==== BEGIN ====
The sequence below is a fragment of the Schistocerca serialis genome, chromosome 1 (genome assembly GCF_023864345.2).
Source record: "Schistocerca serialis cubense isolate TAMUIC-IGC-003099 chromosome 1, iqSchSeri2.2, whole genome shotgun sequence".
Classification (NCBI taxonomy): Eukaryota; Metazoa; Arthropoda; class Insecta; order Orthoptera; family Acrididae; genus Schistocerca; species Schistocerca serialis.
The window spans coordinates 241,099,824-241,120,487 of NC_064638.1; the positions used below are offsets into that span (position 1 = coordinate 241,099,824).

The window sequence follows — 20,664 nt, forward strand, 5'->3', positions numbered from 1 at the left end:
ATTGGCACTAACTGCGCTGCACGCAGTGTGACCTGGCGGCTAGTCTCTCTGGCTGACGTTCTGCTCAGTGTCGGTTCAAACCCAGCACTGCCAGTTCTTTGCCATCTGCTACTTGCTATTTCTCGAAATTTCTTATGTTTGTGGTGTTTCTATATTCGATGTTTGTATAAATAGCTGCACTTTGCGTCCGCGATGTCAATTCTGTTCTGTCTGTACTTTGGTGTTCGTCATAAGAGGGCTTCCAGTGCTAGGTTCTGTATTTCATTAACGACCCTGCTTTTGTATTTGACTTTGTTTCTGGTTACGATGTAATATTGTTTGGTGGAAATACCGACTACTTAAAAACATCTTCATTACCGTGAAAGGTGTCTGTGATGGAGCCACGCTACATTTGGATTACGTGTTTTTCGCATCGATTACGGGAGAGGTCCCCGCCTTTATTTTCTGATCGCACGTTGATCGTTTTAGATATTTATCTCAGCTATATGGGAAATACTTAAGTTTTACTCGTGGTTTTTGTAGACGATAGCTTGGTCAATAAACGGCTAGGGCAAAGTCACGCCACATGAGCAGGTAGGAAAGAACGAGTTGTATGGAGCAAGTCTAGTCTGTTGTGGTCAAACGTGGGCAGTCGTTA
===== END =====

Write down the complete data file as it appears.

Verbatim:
The sequence below is a fragment of the Schistocerca serialis genome, chromosome 1 (genome assembly GCF_023864345.2).
Source record: "Schistocerca serialis cubense isolate TAMUIC-IGC-003099 chromosome 1, iqSchSeri2.2, whole genome shotgun sequence".
Classification (NCBI taxonomy): Eukaryota; Metazoa; Arthropoda; class Insecta; order Orthoptera; family Acrididae; genus Schistocerca; species Schistocerca serialis.
The window spans coordinates 241,099,824-241,120,487 of NC_064638.1; the positions used below are offsets into that span (position 1 = coordinate 241,099,824).

The window sequence follows — 20,664 nt, forward strand, 5'->3', positions numbered from 1 at the left end:
ATTGGCACTAACTGCGCTGCACGCAGTGTGACCTGGCGGCTAGTCTCTCTGGCTGACGTTCTGCTCAGTGTCGGTTCAAACCCAGCACTGCCAGTTCTTTGCCATCTGCTACTTGCTATTTCTCGAAATTTCTTATGTTTGTGGTGTTTCTATATTCGATGTTTGTATAAATAGCTGCACTTTGCGTCCGCGATGTCAATTCTGTTCTGTCTGTACTTTGGTGTTCGTCATAAGAGGGCTTCCAGTGCTAGGTTCTGTATTTCATTAACGACCCTGCTTTTGTATTTGACTTTGTTTCTGGTTACGATGTAATATTGTTTGGTGGAAATACCGACTACTTAAAAACATCTTCATTACCGTGAAAGGTGTCTGTGATGGAGCCACGCTACATTTGGATTACGTGTTTTTCGCATCGATTACGGGAGAGGTCCCCGCCTTTATTTTCTGATCGCACGTTGATCGTTTTAGATATTTATCTCAGCTATATGGGAAATACTTAAGTTTTACTCGTGGTTTTTGTAGACGATAGCTTGGTCAATAAACGGCTAGGGCAAAGTCACGCCACATGAGCAGGTAGGAAAGAACGAGTTGTATGGAGCAAGTCTAGTCTGTTGTGGTCAAACGTGGGCAGTCGTTA